Carrow de Vries invented his genre to fill a need: with seemingly no form that combined the open emotionality of tanka and the pithy humor of senryu, he created it. This undated and self-published book chapbook gathers what he felt were the best of them, and while the strict syllable count surely dates them (from the 1960s and ’70s), their broad humor feels timeless.
You can read the entire book in the THF Digital Library.
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Haiku featured in the Book of the Week Archive are selected by Jim Kacian, following a concept first explored by Tom Clausen, and are used with permission.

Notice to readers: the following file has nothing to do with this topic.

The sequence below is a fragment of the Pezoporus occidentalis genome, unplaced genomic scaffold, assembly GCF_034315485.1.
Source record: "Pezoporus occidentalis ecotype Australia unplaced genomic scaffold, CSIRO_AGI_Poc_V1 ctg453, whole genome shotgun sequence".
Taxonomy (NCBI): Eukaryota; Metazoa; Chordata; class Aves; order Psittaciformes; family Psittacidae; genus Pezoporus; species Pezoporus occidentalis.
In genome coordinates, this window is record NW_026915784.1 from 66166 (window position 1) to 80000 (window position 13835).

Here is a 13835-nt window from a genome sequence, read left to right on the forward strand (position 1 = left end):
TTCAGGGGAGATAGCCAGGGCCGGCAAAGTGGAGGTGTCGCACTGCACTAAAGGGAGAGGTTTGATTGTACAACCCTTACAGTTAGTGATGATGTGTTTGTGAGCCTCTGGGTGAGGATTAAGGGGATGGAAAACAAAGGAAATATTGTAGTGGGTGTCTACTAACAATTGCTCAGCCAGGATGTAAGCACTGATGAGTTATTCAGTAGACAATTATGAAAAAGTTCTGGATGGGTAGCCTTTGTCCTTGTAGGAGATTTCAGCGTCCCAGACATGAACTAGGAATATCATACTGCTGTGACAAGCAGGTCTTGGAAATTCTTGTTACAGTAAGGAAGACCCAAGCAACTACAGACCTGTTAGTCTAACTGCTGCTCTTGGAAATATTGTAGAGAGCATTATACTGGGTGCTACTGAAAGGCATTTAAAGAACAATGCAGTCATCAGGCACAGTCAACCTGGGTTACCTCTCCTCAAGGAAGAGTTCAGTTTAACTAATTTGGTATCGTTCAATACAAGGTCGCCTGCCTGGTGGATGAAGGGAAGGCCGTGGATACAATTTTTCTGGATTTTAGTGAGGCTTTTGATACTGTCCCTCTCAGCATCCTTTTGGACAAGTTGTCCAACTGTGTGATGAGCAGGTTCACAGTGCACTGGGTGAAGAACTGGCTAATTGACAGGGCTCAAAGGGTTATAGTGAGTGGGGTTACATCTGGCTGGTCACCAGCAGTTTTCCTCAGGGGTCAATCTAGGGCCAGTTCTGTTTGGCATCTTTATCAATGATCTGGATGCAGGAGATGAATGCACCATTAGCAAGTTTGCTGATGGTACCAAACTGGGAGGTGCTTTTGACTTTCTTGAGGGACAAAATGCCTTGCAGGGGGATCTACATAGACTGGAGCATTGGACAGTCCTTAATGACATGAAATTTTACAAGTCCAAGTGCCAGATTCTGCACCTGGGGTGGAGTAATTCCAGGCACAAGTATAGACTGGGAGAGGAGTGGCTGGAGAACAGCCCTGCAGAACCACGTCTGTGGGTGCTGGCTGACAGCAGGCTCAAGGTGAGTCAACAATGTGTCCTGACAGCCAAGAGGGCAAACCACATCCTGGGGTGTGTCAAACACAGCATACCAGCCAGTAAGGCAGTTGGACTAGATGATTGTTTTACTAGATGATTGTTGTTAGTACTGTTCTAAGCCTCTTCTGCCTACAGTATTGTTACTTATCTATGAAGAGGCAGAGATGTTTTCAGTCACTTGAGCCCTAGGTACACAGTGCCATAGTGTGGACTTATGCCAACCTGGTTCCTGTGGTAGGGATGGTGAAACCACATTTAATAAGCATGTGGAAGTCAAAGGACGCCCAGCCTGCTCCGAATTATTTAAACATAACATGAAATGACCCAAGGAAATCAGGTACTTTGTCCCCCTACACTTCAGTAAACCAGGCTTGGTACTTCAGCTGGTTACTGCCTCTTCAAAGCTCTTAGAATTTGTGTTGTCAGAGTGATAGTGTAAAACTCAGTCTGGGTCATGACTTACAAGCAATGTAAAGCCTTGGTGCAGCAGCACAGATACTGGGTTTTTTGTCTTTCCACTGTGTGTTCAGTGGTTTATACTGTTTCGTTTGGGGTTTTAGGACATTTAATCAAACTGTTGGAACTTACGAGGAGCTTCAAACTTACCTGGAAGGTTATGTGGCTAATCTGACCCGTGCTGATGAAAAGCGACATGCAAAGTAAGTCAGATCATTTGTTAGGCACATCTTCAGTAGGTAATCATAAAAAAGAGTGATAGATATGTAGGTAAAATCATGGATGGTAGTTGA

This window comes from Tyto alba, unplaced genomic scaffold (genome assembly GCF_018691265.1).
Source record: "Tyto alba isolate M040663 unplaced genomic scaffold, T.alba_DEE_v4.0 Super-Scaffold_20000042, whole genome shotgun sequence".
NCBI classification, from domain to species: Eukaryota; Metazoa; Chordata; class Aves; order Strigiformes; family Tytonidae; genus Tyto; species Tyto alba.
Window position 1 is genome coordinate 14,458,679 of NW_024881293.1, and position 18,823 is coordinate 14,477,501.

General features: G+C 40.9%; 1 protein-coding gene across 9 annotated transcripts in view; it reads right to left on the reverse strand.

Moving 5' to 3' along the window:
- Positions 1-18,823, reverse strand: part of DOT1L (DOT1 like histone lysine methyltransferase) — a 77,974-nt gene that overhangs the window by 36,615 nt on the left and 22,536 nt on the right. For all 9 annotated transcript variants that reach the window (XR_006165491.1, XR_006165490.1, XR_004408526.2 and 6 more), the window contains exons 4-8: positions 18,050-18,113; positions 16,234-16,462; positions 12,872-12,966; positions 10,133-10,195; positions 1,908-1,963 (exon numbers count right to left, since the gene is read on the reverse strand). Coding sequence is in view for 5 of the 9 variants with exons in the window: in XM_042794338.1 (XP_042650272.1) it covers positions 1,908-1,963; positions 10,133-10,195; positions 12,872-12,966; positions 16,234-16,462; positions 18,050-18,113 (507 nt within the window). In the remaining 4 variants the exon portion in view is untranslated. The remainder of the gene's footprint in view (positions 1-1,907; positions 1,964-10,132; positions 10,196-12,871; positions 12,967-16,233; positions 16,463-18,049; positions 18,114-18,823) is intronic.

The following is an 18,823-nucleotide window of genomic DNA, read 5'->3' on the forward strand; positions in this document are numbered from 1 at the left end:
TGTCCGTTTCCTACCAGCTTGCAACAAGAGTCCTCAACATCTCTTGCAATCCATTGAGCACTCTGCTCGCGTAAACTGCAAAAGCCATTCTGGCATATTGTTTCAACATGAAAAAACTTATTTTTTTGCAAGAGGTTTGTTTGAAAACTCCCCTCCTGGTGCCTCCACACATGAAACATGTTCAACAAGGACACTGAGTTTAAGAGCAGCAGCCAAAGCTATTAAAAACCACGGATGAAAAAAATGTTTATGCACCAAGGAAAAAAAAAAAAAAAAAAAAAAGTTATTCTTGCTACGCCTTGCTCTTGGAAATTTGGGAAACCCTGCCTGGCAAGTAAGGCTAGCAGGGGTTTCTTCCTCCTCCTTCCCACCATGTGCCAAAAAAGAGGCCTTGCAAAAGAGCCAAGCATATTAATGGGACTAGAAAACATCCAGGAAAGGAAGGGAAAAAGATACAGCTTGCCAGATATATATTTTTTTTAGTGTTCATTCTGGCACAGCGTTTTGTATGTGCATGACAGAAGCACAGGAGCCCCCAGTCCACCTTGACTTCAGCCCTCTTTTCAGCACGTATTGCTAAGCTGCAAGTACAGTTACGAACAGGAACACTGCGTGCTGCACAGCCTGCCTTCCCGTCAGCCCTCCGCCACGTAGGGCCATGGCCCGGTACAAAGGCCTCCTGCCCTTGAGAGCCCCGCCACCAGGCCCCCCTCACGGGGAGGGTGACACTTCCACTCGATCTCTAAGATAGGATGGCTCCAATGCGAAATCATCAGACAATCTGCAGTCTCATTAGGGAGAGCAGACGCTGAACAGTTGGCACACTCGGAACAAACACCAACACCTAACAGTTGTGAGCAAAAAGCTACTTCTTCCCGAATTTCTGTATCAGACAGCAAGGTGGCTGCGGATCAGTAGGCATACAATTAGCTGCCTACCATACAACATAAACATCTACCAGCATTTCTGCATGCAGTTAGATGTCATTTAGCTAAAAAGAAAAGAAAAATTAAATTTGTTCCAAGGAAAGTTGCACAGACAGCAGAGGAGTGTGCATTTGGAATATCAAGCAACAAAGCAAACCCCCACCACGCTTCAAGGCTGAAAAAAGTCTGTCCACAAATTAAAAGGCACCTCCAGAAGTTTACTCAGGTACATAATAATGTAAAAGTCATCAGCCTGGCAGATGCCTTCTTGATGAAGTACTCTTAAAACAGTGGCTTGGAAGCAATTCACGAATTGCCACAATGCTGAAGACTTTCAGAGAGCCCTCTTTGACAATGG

When we were younger we sat real close together to feel each other. Now, we still sit the same way, but just to hear us better.Me superstitious! ’Coursse not! Don’t be a damn fool. I could never be: yet, every morning I read the day’s doing for Cancer.The snow birds have gone, winging their way to the North, the cracker birds stay. The county folk are glad, but even now some get plastered.I was a farm girl. Went to Chicago to work. Stayed twenty five years, but every year come April I filled my bath tub with dirt.Atheist Vergil gets rid of a persistent Christian Minister. Says, I must tell you I am Unitarian.This crowd is noisy as a clattering of teal as we hike inland,, but ah I am so quiet because you are not with us.